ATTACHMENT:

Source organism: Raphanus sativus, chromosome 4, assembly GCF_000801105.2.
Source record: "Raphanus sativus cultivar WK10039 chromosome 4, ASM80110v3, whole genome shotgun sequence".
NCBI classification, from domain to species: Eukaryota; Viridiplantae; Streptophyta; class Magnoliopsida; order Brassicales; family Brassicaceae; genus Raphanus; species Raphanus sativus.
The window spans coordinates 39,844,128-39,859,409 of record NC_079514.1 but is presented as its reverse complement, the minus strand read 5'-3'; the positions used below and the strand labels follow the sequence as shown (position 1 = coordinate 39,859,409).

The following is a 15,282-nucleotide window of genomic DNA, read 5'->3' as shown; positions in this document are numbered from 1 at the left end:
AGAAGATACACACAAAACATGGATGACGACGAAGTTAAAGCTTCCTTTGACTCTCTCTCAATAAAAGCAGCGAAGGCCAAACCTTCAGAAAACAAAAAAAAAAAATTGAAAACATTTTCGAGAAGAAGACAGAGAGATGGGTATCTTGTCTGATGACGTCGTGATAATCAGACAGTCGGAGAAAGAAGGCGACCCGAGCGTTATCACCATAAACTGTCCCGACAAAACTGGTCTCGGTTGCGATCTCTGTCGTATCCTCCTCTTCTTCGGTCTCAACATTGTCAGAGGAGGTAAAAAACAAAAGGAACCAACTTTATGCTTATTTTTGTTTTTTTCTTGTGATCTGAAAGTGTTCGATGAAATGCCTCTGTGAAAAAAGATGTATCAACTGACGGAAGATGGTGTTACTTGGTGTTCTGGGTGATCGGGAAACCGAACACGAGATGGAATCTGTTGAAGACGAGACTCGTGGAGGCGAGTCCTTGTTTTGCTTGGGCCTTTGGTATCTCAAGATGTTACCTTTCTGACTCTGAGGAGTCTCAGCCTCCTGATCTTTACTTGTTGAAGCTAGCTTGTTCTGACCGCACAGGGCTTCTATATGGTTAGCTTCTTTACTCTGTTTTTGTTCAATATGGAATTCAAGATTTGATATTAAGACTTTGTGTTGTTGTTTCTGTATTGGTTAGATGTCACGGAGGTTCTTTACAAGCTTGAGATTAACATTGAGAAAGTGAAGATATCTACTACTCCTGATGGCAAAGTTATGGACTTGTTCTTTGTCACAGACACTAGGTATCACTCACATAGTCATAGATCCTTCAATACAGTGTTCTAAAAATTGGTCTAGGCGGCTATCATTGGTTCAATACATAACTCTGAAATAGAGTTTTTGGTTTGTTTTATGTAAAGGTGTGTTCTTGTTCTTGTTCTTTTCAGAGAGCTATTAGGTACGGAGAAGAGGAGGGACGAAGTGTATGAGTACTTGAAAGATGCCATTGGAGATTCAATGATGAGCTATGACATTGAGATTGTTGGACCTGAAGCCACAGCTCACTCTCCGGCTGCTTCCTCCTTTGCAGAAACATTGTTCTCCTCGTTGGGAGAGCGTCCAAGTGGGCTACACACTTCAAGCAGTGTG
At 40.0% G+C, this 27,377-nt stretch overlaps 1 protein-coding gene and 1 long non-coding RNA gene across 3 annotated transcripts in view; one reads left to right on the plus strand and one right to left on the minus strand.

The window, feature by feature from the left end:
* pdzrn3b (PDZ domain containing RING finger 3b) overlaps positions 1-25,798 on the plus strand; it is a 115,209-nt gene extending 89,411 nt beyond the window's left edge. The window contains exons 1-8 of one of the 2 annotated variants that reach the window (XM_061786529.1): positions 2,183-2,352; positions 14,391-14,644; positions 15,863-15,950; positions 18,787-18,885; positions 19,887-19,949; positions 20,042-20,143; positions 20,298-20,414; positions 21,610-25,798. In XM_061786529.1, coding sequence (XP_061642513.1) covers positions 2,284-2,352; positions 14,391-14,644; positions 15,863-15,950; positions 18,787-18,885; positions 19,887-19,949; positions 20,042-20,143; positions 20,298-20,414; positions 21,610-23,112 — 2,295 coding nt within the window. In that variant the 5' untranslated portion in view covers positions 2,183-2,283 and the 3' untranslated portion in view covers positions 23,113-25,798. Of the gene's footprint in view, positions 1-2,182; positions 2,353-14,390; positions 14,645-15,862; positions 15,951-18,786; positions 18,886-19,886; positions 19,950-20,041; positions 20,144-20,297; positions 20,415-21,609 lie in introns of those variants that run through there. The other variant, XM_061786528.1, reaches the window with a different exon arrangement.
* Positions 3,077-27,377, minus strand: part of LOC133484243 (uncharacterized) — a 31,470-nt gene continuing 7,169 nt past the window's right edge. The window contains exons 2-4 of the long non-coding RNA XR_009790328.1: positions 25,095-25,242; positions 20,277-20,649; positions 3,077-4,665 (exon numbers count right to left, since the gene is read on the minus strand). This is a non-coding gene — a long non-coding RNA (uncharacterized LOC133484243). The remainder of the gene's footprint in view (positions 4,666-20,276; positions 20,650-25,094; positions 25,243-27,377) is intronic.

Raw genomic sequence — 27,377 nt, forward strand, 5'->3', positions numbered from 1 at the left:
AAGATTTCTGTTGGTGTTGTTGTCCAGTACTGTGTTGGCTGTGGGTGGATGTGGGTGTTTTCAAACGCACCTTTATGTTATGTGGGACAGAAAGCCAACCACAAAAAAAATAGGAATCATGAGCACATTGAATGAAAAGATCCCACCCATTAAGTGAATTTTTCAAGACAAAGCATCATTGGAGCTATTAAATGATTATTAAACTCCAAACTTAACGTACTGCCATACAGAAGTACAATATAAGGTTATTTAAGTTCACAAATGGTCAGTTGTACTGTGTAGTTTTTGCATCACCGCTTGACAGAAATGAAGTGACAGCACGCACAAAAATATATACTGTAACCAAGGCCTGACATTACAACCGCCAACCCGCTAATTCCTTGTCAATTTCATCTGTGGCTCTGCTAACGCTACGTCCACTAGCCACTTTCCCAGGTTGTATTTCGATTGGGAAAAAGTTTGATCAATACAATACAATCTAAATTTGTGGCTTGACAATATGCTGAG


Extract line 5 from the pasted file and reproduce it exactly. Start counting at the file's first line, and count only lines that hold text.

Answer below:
The following is a 15,282-nucleotide window of genomic DNA, read 5'->3' as shown; positions in this document are numbered from 1 at the left end: